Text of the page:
Microsoft is planning to block by default 40+ new file types in Outlook on the web to improve the security for their customers.
“We took the time to audit the existing blocked file list and update it to better reflect the file types we see as risks today,” the Exchange Team noted.
Outlook on the web and blocked attachments
Outlook on the web, formerly Outlook Web Access (OWA), is a personal information manager web app included in Office 365, Exchange Server, and Exchange Online (Exchange Server delivered as a cloud service hosted by Microsoft).
The current list of attachments blocked in Outlook can be reviewed here, and it already includes the new additions, although these changes will only start rolling out from November in Exchange Online and on-prem with a future cumulative update.
The soon-to-be blocked extensions are used for/by:
- Python files (“.py”, “.pyc”, “.pyo”, “.pyw”, “.pyz”, “.pyzw”)
- Java files (“.jar”, “.jnlp”)
- PowerShell files (“.ps1”, “.ps1xml”, “.ps2”, “.ps2xml”, “.psc1”, “.psc2”, “.psd1”, “.psdm1”, “.cdxml”, “.pssc”)
- Digital certificates (“.cer”, “.crt”, “.der”)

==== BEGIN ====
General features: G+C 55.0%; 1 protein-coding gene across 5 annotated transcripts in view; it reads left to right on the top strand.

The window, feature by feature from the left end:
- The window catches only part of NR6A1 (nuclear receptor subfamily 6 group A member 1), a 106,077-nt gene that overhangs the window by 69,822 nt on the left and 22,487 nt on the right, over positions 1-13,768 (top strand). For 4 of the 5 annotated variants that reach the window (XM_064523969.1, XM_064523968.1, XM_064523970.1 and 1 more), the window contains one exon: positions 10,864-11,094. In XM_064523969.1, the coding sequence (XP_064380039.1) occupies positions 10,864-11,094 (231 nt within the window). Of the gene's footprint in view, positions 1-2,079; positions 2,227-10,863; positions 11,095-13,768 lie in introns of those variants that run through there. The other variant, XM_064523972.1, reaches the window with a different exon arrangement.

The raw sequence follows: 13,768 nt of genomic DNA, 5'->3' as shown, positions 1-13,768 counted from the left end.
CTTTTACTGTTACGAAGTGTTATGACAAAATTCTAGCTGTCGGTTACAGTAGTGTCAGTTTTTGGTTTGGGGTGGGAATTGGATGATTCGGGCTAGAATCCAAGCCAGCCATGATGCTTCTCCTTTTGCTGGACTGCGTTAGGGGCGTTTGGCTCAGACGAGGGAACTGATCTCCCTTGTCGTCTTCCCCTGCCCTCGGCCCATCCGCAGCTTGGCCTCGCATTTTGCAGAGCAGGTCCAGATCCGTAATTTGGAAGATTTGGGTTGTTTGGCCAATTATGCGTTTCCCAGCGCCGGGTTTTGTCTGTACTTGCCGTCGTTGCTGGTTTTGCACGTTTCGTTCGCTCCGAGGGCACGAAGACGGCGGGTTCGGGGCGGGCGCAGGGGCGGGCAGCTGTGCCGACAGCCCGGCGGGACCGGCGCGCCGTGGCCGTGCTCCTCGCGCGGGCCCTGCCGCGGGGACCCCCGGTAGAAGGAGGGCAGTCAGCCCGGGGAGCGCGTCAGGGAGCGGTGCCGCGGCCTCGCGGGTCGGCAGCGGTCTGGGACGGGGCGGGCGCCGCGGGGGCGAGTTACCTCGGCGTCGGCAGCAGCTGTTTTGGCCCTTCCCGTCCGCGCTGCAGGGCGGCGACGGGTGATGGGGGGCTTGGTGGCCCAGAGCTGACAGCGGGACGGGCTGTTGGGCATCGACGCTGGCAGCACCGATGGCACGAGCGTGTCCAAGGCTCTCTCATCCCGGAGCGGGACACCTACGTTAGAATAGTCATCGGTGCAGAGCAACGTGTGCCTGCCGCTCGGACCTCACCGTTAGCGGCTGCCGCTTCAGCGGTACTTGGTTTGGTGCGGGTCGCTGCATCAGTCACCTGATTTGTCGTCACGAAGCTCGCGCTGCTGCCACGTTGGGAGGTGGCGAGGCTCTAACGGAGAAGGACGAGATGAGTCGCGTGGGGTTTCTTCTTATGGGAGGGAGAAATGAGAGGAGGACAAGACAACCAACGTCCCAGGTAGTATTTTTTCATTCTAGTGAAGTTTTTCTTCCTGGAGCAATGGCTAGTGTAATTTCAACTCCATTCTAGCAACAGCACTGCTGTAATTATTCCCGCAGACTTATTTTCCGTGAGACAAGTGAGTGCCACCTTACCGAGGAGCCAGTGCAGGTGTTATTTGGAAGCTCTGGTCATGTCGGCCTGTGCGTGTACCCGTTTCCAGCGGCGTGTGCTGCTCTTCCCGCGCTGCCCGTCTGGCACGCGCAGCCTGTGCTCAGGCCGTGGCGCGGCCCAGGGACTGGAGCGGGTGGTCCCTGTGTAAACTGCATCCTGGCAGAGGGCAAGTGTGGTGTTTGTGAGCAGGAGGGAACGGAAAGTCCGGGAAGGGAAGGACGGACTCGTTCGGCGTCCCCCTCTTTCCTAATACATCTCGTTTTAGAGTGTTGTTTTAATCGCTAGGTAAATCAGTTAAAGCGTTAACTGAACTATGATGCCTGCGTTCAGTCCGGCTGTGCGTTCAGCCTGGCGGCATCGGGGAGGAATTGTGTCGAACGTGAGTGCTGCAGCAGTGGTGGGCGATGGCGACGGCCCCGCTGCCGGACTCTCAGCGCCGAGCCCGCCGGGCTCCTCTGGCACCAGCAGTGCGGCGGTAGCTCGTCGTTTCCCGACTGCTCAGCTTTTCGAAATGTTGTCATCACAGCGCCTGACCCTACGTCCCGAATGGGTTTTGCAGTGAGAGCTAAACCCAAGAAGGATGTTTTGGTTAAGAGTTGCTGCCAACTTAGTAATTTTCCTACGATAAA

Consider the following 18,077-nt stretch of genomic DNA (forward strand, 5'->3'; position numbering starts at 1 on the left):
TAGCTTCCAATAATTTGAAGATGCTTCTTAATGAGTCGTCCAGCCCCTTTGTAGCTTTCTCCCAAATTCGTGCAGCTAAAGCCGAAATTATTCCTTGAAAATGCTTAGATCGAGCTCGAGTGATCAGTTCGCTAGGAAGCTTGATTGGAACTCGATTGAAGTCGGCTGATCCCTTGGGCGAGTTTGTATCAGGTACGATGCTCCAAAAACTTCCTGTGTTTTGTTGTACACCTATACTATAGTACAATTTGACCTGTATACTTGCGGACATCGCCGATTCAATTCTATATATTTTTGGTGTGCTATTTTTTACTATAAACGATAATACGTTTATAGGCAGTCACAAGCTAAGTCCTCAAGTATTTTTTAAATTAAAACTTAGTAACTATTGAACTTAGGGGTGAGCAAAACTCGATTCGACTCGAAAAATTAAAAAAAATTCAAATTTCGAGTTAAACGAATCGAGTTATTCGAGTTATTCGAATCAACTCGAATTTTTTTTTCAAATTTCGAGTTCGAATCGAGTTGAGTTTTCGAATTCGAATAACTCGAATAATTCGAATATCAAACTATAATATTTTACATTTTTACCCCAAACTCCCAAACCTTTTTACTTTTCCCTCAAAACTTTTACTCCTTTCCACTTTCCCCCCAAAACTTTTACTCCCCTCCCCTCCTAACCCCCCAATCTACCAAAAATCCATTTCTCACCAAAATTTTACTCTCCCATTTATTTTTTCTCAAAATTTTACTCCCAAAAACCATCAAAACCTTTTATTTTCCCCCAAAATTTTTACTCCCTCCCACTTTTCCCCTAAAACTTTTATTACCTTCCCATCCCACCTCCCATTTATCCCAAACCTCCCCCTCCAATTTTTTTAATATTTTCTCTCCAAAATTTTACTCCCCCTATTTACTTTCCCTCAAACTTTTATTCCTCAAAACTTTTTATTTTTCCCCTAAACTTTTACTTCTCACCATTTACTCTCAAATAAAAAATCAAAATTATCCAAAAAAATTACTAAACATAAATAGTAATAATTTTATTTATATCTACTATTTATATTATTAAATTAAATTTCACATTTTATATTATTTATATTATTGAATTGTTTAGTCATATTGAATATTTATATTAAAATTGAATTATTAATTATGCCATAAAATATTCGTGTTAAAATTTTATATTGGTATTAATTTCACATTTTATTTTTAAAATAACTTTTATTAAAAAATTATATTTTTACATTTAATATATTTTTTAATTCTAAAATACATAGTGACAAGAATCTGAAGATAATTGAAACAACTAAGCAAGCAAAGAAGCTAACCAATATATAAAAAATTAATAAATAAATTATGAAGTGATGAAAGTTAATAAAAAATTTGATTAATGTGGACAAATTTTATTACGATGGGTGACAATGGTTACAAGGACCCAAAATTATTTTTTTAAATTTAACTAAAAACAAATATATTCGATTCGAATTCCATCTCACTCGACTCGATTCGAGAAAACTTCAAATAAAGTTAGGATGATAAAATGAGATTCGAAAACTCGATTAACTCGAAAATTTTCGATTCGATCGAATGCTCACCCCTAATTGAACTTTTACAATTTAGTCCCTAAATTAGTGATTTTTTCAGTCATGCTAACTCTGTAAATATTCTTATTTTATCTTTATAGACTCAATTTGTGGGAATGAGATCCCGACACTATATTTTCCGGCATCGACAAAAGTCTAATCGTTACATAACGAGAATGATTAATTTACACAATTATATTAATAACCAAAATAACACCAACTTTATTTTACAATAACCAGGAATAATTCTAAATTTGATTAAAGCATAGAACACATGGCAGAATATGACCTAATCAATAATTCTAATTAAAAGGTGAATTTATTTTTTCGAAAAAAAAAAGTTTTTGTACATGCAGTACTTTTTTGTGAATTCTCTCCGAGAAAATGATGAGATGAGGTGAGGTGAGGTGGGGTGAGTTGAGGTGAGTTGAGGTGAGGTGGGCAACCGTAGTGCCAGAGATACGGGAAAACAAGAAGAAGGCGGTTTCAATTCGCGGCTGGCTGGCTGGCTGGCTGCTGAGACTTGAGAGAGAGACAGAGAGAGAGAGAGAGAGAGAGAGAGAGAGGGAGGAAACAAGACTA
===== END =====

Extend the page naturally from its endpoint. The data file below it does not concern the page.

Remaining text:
- Third-party apps (“.appcontent-ms”, “.settingcontent-ms”, “.cnt”, “.hpj”, “.website”, “.webpnp”, “.mcf”, “.printerexport”, “.pl”, “.theme”, “.vbp”, “.xbap”, “.xll”, “.xnk”, “.msu”, “.diagcab”, “.grp”)
- Microsoft components (“.appref-ms”, “.udl”, “.wsb”).
“The newly blocked file types are rarely used, so most organizations will not be affected by the change. However, if your users are sending and receiving affected attachments, they will report that they are no longer able to download them,” the Exchange Team explained.
“If your organization requires that users be able to download attachment of these types from OWA, you should first ensure that our organization’s operating systems and application software are up-to-date (in the case files that are opened by application software) or ensure that your users are familiar with the risks associated with the file types (in the case of files that are interpreted by scripting software). If you want a particular file type to be allowed, you can add that file type to the AllowedFileTypes property of your users’ OwaMailboxPolicy objects.”
They’ve included instructions for Exchange administrators to add a file extension to the AllowedFileTypes list and remove extensions from BlockedFileTypes list.
Microsoft also pointed out that blocked files can still be sent and received, either by renaming them (and making the recipient change the name again), compressing them into an archive file, or saving them to the cloud or to a secure network share server and sending the link to them.
As a side note: Proofpoint’s threat report says that, in Q2 2019, 85% of malicious payloads were delivered via URLs in emails – malicious attachments are obviously a less desirable option.